How Water Will Shape 21st Century Cities: Floating Cities, Wave Power, Coastal Protection


Last week, I covered a list of 20 items from The Futurist magazine’s Outlook 2010 (Nov-Dec 09 issue that will shape 21st c cities. I am adding other trends, ideas, and forecasts beyond their list. The first segment included The Great Urban Divide, Megacities, and Poly-Centric Regions. This article covers three ideas involving water and cities.

Dry Mouths, Wet Feet
Water makes a claim on people and cities that is both undeniable and paradoxical. Both people and the planet are largely composed of water, and while we need it to survive, we tend to either be dehydrated or flooded, sometimes simultaneously. In fact, 900 million people are without clean drinking water today with estimates that 1.8 billion will suffer by 2025 and 2/3rds of us will be under severe water stress. Water scarcity threatens not only the developing world but also parts of the United States in California and in the Colorado and Rio Grande river basins. Last year, Atlanta was on the brink of disaster. Furthermore, in the US, residential water costs have doubled in the past ten years, even as streets are flooding. It defies common sense.

A brilliant civil engineer told me that if you took the peak waterfall in an area, say 6-12 inches in a day which is an extraordinary amount of rain, and managed to hold it in place for a 24 hour period, you could solve the problems of urban flooding. Imagine a holding place on your property that could handle that run-off, use it for landscape or gray water, and you’ll save your city tremendous problems and lower your water bills as well.

For buildings, we are concerned with conservation and net zero water buildings (from the excellent Living Building Challenge). For cities the problem is more complex. Water is part of the infrastructure for both water in (to drink, irrigate, etc), and water out in the form of sanitary sewers and storm water systems, including many cities which unfortunately combine the two. Where ground water is depleted, subsidence affects many cities dramatically with sink holes increasingly common. Flooding and drought represent two other forms of disaster, witness the devastation of New Orleans and last month found Sydney in a red dust storm.

In short, we have over-engineered and misunderstood the magnitude and significance of water. With dryer, hotter climates and more people, sustainable water management needs to be built into our lives. To nourish 9 billion people, we will be modifying cities and learning new habits. Three exciting ideas may come into play: floating buildings, wave energy, and barriers to rising oceans.

1. Floating Structures
While floating houses have been common for decades if not longer, the thought of floating cities has intrigued designers with few successful installations. The Citadel floats on a polder which is part of the natural tidal plain of the Netherlands. New Orleans Arcology Habitat (NOAH), a mega-structure city, houses a population of 30,000 people on a pyramid-like form. The Lilypad by Vincent Callebaut is specifically planned for climate change disasters and would shelter 50,000 refugees. Smaller scale temporary architecture offers immediate inspiration with this elegant wooden hotel in Helsinki. Far-thinking visions of mid-century architects such as Bucky Fuller and Paolo Soleri are revived in these floating designs.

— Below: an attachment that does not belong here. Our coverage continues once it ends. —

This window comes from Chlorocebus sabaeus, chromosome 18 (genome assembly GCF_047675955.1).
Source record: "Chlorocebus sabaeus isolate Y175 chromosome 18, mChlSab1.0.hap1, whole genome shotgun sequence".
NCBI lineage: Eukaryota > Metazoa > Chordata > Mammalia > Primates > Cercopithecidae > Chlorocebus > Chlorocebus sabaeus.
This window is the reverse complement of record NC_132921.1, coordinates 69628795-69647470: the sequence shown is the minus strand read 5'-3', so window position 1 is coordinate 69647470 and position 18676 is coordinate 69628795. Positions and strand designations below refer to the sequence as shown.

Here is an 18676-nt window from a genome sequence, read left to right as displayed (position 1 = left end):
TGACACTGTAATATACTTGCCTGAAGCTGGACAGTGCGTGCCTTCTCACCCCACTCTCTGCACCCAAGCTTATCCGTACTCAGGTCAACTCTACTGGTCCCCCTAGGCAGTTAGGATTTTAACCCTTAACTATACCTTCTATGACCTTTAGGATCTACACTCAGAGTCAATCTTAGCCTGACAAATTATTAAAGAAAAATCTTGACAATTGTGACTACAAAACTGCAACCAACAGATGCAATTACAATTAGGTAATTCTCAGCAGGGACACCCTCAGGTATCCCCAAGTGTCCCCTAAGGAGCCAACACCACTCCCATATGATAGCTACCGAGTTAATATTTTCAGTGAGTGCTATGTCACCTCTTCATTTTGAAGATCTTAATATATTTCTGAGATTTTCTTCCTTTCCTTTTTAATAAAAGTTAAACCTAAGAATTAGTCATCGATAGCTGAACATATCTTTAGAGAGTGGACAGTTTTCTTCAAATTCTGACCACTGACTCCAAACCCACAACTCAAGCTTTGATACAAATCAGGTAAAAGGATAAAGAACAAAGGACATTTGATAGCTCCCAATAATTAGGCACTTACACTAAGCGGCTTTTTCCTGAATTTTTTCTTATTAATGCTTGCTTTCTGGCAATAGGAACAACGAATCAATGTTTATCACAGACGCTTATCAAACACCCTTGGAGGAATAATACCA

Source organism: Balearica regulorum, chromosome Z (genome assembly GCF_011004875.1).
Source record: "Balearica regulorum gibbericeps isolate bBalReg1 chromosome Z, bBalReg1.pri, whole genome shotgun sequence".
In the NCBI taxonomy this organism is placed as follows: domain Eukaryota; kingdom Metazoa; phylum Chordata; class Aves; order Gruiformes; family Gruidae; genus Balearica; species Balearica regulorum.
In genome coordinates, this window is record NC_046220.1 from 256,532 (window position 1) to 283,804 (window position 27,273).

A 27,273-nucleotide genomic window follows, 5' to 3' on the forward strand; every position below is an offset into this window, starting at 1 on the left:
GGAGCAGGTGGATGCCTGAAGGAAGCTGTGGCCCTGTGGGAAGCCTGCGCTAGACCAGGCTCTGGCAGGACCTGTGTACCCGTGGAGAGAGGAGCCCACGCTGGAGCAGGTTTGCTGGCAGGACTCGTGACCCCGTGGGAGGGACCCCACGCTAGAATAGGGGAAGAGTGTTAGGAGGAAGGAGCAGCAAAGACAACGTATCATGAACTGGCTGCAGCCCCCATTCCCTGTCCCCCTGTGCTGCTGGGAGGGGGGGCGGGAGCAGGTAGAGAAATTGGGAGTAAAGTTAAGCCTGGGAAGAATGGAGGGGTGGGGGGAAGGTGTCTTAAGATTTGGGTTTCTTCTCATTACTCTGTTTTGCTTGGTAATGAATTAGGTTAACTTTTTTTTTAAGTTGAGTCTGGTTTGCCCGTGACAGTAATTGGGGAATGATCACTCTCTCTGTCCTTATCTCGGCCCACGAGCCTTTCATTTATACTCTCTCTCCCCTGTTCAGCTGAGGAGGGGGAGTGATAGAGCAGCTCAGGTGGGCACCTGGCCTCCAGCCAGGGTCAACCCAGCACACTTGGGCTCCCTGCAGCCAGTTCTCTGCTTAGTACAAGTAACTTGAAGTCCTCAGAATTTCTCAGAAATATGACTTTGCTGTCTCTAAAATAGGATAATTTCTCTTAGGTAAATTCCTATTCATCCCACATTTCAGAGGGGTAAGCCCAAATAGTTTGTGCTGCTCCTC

2. Wave Power
Wave farms could hug the coasts of major cities and supply energy for the massive populations. Numerous proposals consider how to harness tidal waves into electrical power; some are visually elegant. Last year, Portugal opened the first wave farm but it has already been closed. The Sea Snake is an invention of Scottish company Pelamis Wave Power. Biowave power is under consideration for the bay of San Francisco.

3. Protecting Coastal Cities
In coming decades, cities will grapple with rising oceans, threats of flooding, and increased storm events. Beyond emergency planning for storm events, cities must prepare for chronic high water. Change should occur gradually (not like those crazy disaster films) unless the city sits truly below sea level as is the case of New Orleans, which places a city at risk of levee failure. Options include raising the ground elevation, allowing submergence by waterproofing such as a pool or submarine, abandoning facilities, floating as in item 1, or barricading between sea and city. Most would prefer the last option because it represents maintaining normal life except at the perimeter. Consequently, an era of expensive, elaborate sea walls, dykes, levees, seagates, and so on is coming. The Rising Tide competition to save San Francisco from higher oceans illustrates the need for adaptation, invention, and resiliency. For Chicago, UrbanLab invented the eco-boulevard to grow water resources in a closed loop system.

Looking Ahead
Water represents so many possibilities and problems as we aim to use it, but not drowned in it, and leave it for next generations. We have seen water problems emerging since the Great Depression and they continue to spread and multiply. Amazing inventions have accomplished huge steps forward yet we have not solved anything entirely. Sustainable water management and net zero water exist today; therefore I placed them in my descriptions of the present conditions, not in the future. Yet most places have not adopted these practices and we remain at the mercy of poor, aging infrastructure.

As it’s said: the future is already here, it’s just unevenly distributed. (William Gibson)

Next I focus on two high tech areas that will shape 21st century cities: robotics and geo-engineering.